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Is this the year Devin White graduates to superstar status?

The Bucs linebacker has an old school style of play that conjures up some of the game’s greats.
Devin White had a Bucs-high 140 tackles last year, fifth most in the NFL, and his nine sacks led all inside linebackers.
Devin White had a Bucs-high 140 tackles last year, fifth most in the NFL, and his nine sacks led all inside linebackers. [ DOUGLAS R. CLIFFORD | Times ]
Published Sep. 3, 2021

TAMPA — Devin White spent the offseason finishing his degree at LSU, the fulfillment of a promise he made to his mother.

But he also was engaged in continuing his education at linebacker, where he enlisted the help of several players well-schooled in dominating the position.

A student of the game, White’s favorite linebacker growing up was Ole Miss and 49ers great Patrick Willis.

Like White, Willis is a Southerner, from Bruceton, Tenn. He had a hardscrabble life, growing up with an alcoholic father and having to care for his siblings.

A two-time first-team All-American at Mississippi, Willis was a 2007 first-round draft pick of the 49ers who enjoyed a Hall of Fame-worthy NFL career. He was the league’s Defensive Rookie of the Year, a five-time All Pro and a seven-time Pro Bowl player.

At 6 feet and 240 pounds, he played with the same skill and passion as White.

“People are always amazed when they ask me who my favorite player was, favorite linebacker, that I watched growing up,” White said of Willis. “I just figure we’ve got similar background stories. Small country kid, and you know, we kind of do the same thing on the field. He was just so dynamic and so explosive in every phase of the game, and that’s where I’m working to get to.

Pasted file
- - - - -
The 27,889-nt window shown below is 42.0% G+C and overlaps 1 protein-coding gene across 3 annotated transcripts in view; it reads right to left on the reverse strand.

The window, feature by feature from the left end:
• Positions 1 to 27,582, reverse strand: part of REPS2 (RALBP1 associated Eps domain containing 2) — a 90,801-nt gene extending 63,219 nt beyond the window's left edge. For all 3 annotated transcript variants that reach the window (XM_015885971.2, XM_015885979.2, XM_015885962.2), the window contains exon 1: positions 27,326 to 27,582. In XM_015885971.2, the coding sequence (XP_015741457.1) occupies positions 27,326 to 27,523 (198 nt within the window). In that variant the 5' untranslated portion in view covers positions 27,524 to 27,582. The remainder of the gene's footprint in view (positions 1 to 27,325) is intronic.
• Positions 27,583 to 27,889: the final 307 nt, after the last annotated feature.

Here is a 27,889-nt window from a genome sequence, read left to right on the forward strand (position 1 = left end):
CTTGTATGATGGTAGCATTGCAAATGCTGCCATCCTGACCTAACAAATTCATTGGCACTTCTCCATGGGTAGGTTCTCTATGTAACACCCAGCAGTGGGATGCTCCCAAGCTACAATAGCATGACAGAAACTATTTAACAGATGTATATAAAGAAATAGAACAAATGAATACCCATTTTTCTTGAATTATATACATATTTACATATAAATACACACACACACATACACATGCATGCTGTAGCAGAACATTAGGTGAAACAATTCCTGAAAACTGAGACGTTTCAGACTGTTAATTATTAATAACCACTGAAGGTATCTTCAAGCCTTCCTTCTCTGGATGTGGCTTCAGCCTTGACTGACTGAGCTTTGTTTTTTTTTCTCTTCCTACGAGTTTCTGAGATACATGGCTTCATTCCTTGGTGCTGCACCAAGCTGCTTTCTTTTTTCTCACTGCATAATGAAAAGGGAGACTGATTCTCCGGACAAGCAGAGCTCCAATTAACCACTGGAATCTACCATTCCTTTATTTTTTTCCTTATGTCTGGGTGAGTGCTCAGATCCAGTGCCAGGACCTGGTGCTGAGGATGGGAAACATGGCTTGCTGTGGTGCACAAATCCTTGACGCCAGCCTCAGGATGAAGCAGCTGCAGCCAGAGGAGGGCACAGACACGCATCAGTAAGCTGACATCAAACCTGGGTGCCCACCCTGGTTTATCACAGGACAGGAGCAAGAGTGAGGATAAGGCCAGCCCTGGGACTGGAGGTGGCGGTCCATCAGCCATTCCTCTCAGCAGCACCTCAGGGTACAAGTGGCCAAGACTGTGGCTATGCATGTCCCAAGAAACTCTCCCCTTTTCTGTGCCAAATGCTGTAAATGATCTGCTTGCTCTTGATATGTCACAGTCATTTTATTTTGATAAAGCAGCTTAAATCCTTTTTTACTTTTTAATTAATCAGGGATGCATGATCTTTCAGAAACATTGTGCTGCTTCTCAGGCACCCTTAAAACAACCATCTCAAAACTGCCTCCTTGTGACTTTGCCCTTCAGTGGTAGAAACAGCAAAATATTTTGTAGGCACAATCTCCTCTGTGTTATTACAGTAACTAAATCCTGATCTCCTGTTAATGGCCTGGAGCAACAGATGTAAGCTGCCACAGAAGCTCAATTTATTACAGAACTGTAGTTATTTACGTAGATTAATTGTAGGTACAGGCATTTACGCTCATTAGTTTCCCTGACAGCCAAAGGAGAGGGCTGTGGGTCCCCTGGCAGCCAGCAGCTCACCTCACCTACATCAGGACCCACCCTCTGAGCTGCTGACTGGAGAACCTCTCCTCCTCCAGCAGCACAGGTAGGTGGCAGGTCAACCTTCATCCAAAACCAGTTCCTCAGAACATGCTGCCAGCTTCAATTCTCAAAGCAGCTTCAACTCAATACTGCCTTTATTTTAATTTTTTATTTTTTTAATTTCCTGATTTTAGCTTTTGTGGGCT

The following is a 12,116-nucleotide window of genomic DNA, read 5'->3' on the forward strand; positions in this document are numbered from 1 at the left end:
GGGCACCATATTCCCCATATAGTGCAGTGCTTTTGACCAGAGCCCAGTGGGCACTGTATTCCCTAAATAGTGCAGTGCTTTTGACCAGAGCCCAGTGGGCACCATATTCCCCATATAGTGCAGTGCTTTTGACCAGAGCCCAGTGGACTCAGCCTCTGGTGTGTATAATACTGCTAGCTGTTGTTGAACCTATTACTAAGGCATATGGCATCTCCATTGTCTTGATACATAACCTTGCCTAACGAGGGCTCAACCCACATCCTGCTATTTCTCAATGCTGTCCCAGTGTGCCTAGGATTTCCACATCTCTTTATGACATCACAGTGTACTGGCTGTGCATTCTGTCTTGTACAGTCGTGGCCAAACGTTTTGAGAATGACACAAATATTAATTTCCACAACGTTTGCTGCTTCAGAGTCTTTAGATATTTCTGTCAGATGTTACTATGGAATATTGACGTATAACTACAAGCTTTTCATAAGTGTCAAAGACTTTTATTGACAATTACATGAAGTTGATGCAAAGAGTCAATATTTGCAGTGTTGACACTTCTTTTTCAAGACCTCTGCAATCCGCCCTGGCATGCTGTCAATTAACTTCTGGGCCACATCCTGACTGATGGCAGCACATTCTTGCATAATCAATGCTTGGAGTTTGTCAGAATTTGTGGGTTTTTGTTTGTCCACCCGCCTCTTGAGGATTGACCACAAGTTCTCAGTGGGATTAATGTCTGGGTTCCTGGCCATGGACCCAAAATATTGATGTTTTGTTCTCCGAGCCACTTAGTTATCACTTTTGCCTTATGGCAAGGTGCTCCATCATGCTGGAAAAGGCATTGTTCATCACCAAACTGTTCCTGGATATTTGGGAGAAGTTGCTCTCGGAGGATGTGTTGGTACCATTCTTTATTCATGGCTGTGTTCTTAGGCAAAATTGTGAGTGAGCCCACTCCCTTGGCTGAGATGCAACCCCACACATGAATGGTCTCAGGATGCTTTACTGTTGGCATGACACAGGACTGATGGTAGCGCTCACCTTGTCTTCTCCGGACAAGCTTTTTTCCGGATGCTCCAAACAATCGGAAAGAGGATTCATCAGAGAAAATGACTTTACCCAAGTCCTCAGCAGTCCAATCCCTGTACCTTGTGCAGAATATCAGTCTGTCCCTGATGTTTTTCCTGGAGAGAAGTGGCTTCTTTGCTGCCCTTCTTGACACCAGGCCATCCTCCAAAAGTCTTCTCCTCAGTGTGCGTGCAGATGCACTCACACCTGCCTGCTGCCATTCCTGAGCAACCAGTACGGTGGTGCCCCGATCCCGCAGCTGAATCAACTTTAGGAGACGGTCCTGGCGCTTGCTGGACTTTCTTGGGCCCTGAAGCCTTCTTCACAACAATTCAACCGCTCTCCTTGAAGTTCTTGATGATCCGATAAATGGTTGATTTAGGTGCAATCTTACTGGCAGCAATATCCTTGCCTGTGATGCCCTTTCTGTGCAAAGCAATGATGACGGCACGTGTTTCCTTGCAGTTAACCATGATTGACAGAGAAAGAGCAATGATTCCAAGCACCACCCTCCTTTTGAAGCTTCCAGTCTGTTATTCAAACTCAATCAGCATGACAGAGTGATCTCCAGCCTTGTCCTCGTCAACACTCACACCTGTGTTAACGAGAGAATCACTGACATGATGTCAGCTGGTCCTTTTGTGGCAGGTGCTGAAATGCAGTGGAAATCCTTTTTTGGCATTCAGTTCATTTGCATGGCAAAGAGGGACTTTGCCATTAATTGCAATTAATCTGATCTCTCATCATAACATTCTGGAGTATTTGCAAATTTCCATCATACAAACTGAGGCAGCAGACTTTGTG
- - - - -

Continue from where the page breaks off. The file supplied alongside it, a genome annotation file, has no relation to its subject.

“He’s a guy I leaned on heavy, and he can really relate to me because he can just feel the passion and the energy on the phone, so he don’t mind helping me, talking to me, just giving me tips.”

Willis, 36, said he was impressed by White’s determination to improve.

“One thing that’s going to allow him to set himself apart is finding a way to stay hungry,” Willis said. “When I talked to him, he had that speech about him. He said, ‘Man, I need to be better than I was last year.’ I said, ‘As long as you keep that hunger, the game will open for you.’ "

Devin White puts pressure on Packers quarterback Aaron Rodgers during the teams' regular-season meeting in 2020.
Devin White puts pressure on Packers quarterback Aaron Rodgers during the teams' regular-season meeting in 2020. [ DOUGLAS R. CLIFFORD | Times ]

Another mentor for White is retired Panthers linebacker Luke Kuechly, one of the Bucs’ biggest adversaries during his eight seasons in Carolina, from 2012-19. They share the same agency and have been in contact since White’s rookie year in 2019.

Kuechly was among the league’s best at diagnosing plays, routinely calling them out before perplexed quarterbacks barked the snap count.

“That’s where I’m trying to be, and I got a good feel for him,” White said. “I make a lot of plays on anticipation, just knowing what’s coming. You can always take your game to the next level. I feel like (Kuechly) was the best cover linebacker to ever play the game, and the tape shows (it).”